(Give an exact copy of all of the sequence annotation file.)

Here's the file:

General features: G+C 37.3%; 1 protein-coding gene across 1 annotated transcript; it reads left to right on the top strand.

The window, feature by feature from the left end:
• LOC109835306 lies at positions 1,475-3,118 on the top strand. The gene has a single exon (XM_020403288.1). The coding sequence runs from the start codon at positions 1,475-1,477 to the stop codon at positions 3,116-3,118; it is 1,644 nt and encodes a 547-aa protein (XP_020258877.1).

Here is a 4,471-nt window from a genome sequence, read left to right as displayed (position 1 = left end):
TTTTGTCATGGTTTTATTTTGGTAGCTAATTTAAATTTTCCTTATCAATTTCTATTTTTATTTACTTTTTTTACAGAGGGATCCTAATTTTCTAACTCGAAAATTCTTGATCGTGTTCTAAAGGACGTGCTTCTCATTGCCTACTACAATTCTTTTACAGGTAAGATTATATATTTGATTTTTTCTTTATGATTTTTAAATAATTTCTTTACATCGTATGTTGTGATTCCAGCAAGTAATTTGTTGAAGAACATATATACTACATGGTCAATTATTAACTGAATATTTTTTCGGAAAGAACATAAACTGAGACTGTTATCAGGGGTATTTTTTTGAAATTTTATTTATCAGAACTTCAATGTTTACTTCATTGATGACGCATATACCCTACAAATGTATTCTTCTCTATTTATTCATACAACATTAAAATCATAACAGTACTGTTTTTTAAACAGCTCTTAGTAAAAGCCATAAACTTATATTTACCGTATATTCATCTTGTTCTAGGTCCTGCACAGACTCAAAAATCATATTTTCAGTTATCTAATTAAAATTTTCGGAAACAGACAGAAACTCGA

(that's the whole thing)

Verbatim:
General features: G+C 37.3%; 1 protein-coding gene across 1 annotated transcript; it reads left to right on the top strand.

The window, feature by feature from the left end:
• LOC109835306 lies at positions 1,475-3,118 on the top strand. The gene has a single exon (XM_020403288.1). The coding sequence runs from the start codon at positions 1,475-1,477 to the stop codon at positions 3,116-3,118; it is 1,644 nt and encodes a 547-aa protein (XP_020258877.1).

Here is a 4,471-nt window from a genome sequence, read left to right as displayed (position 1 = left end):
TTTTGTCATGGTTTTATTTTGGTAGCTAATTTAAATTTTCCTTATCAATTTCTATTTTTATTTACTTTTTTTACAGAGGGATCCTAATTTTCTAACTCGAAAATTCTTGATCGTGTTCTAAAGGACGTGCTTCTCATTGCCTACTACAATTCTTTTACAGGTAAGATTATATATTTGATTTTTTCTTTATGATTTTTAAATAATTTCTTTACATCGTATGTTGTGATTCCAGCAAGTAATTTGTTGAAGAACATATATACTACATGGTCAATTATTAACTGAATATTTTTTCGGAAAGAACATAAACTGAGACTGTTATCAGGGGTATTTTTTTGAAATTTTATTTATCAGAACTTCAATGTTTACTTCATTGATGACGCATATACCCTACAAATGTATTCTTCTCTATTTATTCATACAACATTAAAATCATAACAGTACTGTTTTTTAAACAGCTCTTAGTAAAAGCCATAAACTTATATTTACCGTATATTCATCTTGTTCTAGGTCCTGCACAGACTCAAAAATCATATTTTCAGTTATCTAATTAAAATTTTCGGAAACAGACAGAAACTCGA